Redshirting: There Will Always Be What-Ifs

Nearly a year ago, I wrote about our family’s decision to send our daughter to kindergarten on time, to not hold her back a year and give her an academic cushion. That practice, called redshirting, caused a lot of sleepless nights.

When I wrote the post, I thought only a handful of parents like me would read it, parents searching for someone else’s story. A few days later, “60 Minutes” aired a segment on redshirting and WordPress featured my post on Freshly Pressed. Then and ever since I have been getting feedback. I wish I had read those experiences and thoughts years ago when I was searching the Internet for answers. I thought some readers would want a follow-up now that my daughter is in second grade.

My daughter’s late August birthday, days before the August 31 cutoff, means she is nearly a full year younger than some of her classmates, kids with fall birthdays and others who were held back. The thing is, she was always going to be on the line, the youngest or the oldest. My husband and I had a decision to make when she was four: Could she handle kindergarten now? Yes, we absolutely thought she could.

Without sounding like a bragging momma, my daughter does really well in school. She aces her spelling tests. She reads chapter books and understands the content. She can add triple digits and do math in her head almost as well as I can, which probably isn’t saying much. She’s not the smartest kid in her class but she doesn’t have a hard time.

If we had held her back, I don’t think she would be challenged at all. My daughter doesn’t struggle with her work, but she sometimes has to think about it. Since I have an older son, I know this is appropriate.

She certainly feels more outside pressure this year to do well. She’s starting to notice the nasty world of ridicule and shame when kids giggle at others for performing poorly on schoolwork. There’s a fear of being made fun of if she makes a bad grade. I tell her it’s OK to miss things and that she will. Honestly, I don’t know how this pressure she puts on herself will translate as she gets older.redshirtpic

I’ll never know the what-ifs. What if we had held her back? Would she be more relaxed? Would she worry less? If we had held her back, I’d always think her progress was due to her advantage in age. But right now I have nothing but pride in every single thing that she does. She proves that she doesn’t need an edge to get by.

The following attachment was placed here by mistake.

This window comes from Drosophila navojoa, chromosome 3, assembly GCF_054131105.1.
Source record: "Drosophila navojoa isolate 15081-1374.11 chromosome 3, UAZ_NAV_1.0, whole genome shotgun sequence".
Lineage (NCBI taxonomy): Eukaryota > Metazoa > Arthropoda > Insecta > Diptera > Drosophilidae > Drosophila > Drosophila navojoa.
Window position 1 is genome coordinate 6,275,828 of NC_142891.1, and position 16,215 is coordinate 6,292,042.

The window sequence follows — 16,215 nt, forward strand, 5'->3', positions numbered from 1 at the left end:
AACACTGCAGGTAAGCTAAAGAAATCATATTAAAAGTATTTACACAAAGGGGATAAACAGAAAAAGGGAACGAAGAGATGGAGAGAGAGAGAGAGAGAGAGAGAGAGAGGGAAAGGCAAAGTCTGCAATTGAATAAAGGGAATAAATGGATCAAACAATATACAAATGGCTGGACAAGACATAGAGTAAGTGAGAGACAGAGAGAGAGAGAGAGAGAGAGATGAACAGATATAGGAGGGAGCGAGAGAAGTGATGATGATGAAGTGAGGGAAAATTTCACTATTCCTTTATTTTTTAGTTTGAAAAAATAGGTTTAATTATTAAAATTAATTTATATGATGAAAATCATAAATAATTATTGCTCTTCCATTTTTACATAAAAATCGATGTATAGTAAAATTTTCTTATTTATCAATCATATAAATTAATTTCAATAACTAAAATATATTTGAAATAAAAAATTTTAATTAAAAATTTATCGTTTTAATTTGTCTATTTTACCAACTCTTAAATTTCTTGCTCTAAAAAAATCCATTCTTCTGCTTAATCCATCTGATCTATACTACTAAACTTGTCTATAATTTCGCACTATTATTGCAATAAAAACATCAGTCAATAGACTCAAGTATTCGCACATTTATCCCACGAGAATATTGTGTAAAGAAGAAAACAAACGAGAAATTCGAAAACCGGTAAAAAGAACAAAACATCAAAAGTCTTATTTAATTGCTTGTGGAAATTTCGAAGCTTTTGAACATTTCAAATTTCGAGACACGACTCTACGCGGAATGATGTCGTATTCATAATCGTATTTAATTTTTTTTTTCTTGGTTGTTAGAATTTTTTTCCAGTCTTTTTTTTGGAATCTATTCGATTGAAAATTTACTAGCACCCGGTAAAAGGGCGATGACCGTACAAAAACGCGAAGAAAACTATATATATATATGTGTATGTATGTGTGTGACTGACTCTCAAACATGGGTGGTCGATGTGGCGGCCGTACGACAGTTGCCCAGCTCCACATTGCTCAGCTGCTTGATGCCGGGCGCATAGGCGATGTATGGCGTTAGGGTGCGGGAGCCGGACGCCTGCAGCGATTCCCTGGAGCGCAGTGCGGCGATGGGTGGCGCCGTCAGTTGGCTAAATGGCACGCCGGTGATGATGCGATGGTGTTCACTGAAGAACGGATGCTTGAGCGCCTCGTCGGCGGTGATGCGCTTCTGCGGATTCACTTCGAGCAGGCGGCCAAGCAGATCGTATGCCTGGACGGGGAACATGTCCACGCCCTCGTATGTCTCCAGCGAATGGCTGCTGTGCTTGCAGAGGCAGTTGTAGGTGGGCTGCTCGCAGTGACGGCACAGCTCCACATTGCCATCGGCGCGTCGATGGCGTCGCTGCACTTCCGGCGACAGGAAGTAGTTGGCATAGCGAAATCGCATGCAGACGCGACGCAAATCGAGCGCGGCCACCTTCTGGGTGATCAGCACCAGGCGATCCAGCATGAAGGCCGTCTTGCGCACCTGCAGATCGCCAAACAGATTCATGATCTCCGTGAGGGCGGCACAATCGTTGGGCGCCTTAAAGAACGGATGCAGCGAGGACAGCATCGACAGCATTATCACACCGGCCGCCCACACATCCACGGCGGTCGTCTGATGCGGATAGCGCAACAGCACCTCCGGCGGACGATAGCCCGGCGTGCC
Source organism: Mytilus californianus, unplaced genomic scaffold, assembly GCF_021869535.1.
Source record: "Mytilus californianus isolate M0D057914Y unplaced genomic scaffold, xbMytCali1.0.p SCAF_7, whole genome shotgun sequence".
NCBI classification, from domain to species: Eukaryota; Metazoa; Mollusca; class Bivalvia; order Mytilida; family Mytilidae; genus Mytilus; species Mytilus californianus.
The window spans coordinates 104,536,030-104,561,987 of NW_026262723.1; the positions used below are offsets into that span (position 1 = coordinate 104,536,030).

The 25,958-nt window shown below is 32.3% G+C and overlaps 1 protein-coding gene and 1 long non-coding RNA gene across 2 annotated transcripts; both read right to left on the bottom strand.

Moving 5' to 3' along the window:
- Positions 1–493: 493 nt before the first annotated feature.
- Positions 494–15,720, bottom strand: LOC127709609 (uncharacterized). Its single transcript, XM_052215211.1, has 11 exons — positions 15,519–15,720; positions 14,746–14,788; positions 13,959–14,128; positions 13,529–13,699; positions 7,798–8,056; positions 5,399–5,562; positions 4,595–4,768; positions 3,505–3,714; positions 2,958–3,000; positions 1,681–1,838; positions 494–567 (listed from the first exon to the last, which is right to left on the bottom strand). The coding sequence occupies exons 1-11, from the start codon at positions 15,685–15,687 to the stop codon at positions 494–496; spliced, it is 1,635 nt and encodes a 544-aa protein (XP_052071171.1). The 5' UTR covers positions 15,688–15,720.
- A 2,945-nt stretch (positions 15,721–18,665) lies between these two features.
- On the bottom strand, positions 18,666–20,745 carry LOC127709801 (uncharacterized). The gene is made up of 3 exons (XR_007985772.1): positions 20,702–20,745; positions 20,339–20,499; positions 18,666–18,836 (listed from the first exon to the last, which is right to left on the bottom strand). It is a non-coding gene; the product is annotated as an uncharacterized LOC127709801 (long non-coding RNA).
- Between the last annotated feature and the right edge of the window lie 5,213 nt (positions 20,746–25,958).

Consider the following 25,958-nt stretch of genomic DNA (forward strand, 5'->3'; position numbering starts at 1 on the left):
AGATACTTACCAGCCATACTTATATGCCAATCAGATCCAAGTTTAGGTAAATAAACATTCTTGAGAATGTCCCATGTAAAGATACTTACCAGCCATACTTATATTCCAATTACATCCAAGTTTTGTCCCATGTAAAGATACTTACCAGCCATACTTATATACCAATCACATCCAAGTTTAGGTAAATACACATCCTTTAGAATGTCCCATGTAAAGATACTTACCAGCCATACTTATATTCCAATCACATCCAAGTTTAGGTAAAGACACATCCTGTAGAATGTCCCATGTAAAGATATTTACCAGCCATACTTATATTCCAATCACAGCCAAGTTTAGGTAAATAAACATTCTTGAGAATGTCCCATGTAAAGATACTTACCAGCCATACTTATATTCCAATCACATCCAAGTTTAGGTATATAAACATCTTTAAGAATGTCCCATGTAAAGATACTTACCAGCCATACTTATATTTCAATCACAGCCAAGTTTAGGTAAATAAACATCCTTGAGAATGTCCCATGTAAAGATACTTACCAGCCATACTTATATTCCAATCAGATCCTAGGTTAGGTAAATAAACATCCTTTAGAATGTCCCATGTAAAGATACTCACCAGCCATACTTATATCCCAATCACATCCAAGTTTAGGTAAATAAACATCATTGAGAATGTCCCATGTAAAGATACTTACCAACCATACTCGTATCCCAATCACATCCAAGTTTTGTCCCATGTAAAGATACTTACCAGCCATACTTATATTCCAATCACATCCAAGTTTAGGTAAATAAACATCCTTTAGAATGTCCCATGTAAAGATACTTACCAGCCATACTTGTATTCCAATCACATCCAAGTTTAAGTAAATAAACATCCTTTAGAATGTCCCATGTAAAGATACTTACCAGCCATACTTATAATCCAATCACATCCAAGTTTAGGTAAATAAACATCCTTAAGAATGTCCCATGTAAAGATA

When every new school year begins, I’ll wonder whether she’ll struggle. I’ll always wonder whether this will be the year that her young age catches up to her. I’ll wonder whether every problem she has is connected to her age. I’m not sure whether I’ll ever stop wondering a little, but she proves to me that she’s developmentally on track every time.

Second grade was a trying year for my son, socially and emotionally. He had meltdowns and a total transformation from a sweet, loving kid to a near monster every afternoon. He’s back to being a sweetheart. If I hadn’t known this, I’d be much more worried now about my daughter during this transitional year filled with moodiness, attitude, and tears. Turns out she’s normal.

Having an older child has helped me see her future. I know that if she doesn’t test into the academically gifted program next year, I’ll wonder if it’s because of her age. I’ll wonder if holding her back would have helped. I’ll know some other kids who maybe had an advantage because of their age, and I’ll hate that for her. I’ll know it’s not a big deal if she doesn’t get in. And I’ll know she’ll be hurt anyway—because I know her.

Her age can never be an excuse, for her or for me. Pushing oneself to succeed is something I was never able to pull off. Watching my kid do it is something I’m not sure I’m strong enough to handle. But my daughter shows me her strength every day. Just when I doubt her ability, she’ll do her work with such ease. I marvel at her attitude and wish it would rub off on me. She is capable. She is smart. And I have no regrets about not redshirting her. My only hope is that my fears never stand in her way.



Filed under Parenting

50 responses to “Redshirting: There Will Always Be What-Ifs